Fred & Marlene Miller, and their three children.

As Mr. & Mrs. Miller and I chatted, I discovered they were good friends with one of Elwood’s most prominent choreographers, Tudy Smith. Tudy was one of the nation’s foremost baton twirlers, and her daughter, Selita, was Purdue’s Golden Girl. For many years, the Elwood Variety Shows sparkled under the brilliant designs of Mrs. Smith, and her musical companions, Clifford Brugger and Rex Jenkins, band legends in Indiana. Tudy was also the choreographer for the Miss America pageant in Atlantic City for many years. A sweet, beautiful and wonderfully classy lady!

tudy_smith

Tudy Smith

Fred J. Miller, and Tudy had also served as presidents of the United States Twirling Association (USTA) throughout the years. Mrs. Miller told me that Tudy had just been inducted to the Twirling Hall of Fame.

I had the best chat with the Millers, who delighted in sharing that they were celebrating their 50th anniversary this year, and that they had met, and fell in love at Smith-Wallbridge Drum-major Camp in Syracuse, Indiana. We discussed all the familiar names of Dr. Charles Henzie, Merl Smith, Margaret Smith, Gary Smith… great teachers in my drum-major days!

By 3:00pm the contest was completed, and the awards were given.

I stayed to help with tear down, and clean up, and then dragged my very tired, aching body home.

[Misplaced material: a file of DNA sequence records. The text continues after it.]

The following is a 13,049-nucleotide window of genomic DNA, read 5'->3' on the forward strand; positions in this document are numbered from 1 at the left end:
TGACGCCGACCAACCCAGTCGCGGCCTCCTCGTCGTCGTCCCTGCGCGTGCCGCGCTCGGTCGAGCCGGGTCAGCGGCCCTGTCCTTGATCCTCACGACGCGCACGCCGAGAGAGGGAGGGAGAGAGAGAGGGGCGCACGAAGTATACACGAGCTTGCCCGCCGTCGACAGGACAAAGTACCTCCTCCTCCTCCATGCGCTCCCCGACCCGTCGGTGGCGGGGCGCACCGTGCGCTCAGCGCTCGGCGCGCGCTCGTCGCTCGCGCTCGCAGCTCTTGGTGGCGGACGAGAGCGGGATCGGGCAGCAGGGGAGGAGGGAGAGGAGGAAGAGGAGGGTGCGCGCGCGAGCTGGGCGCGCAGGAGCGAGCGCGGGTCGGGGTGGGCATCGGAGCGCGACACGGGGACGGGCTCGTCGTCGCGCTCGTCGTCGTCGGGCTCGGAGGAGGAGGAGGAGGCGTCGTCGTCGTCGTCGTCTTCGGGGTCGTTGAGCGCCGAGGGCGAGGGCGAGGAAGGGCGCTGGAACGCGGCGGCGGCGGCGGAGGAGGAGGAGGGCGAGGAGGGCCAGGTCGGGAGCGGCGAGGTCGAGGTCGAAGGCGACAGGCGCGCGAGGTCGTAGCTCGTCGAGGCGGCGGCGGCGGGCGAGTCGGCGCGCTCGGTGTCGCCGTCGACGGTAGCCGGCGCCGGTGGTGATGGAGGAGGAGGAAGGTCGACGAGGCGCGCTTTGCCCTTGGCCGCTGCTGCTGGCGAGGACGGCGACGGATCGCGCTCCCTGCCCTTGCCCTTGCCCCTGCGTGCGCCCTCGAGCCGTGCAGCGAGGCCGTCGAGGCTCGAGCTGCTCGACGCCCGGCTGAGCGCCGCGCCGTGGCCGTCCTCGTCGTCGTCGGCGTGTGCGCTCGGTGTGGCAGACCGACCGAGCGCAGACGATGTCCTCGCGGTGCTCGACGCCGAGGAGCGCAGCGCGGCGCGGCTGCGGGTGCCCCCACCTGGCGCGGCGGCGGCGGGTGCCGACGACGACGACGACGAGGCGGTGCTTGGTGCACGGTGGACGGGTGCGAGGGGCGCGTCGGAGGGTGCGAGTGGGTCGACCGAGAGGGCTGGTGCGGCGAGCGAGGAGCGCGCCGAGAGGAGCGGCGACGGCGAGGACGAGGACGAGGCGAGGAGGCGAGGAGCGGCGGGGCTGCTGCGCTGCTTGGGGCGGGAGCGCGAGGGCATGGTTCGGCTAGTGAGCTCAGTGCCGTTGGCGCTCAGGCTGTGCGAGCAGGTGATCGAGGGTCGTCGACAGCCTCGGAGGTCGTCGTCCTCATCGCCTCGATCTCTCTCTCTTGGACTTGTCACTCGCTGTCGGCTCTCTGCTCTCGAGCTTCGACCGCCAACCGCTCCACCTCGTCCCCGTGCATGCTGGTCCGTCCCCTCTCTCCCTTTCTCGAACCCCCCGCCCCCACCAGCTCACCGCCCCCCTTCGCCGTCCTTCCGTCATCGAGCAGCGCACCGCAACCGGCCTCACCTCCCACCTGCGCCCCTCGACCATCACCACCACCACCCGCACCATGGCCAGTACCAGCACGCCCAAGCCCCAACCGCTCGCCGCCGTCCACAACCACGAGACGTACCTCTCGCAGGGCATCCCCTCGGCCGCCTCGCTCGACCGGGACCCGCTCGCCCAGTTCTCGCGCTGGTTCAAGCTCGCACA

However, by 6:30pm I was sweeping the house in preparation for the teaching week, folding laundry, cleaning the kitchen, and prepping my weekly calendar. I received a note from Valerie Lockhart – Mike’s father passed away this morning. Just after reading her email at 7:30pm, Jose called from work so I could pick him up and drive him to SIGNS youth group.

While he was at SIGNS, I ran to Dollar General to get paper items, and then to Meijers to get groceries. By 8:30pm I was back at the YMCA (where SIGNS is held), and home by 9:00pm. We unloaded groceries, and I baked a cake for my neighbor lady’s birthday, some brownies for the Lockharts, and prepped some food for this week since it will be a BUSY week.

Monday thru Thursdays are my busiest days as I have 12-14 students each day, and only 8 on Fridays. My Friday students have been squeezed into the other four days this week since we have school off this Friday for the long Presidents’ Day weekend. Tuesday night I will cut out slightly earlier than normal to work with Beavercreek High School’s show choir.

And on top of all this… a theatre director has indicated interest in the Wright Brothers’ musical to see if it might be something a local, and reputable theatre company could produce. So… while it is so nice to have this nibble, there is certainly no assurance of a production. But, I am hopeful, and working like the Devil to tie up some loose ends.

Hopefully, Friday Jose and I will be able to fully celebrate his birthday which was January 14th. With show choir contests, youth group events, WGI contest, and other items, we have not been able to celebrate his 17th birthday.

This week our weather is expected to be in the 40’s and 50’s… beautiful! I am hoping to squeeze in some walking time… just where is yet to be determined. I do some of my best writing while walking!

It is now 11:18pm and I am signing off and heading to bed… I WANT MY BED!!!

Much love to all!

PS. Just as I was ready to sign off, Jose came in to show me he had been upstairs working on homework. He realized that he had forgotten a biology assignment of 69 questions. He said, “I was so exhausted and was wanting to go to bed, but I knew the right thing was to get the assignment done.”

YES!

So, for nearly 45 minutes, we talked about academics, life, adoption, and how far he has come these past five years. My son is finally kicking in to the academics, and realizing his great potential!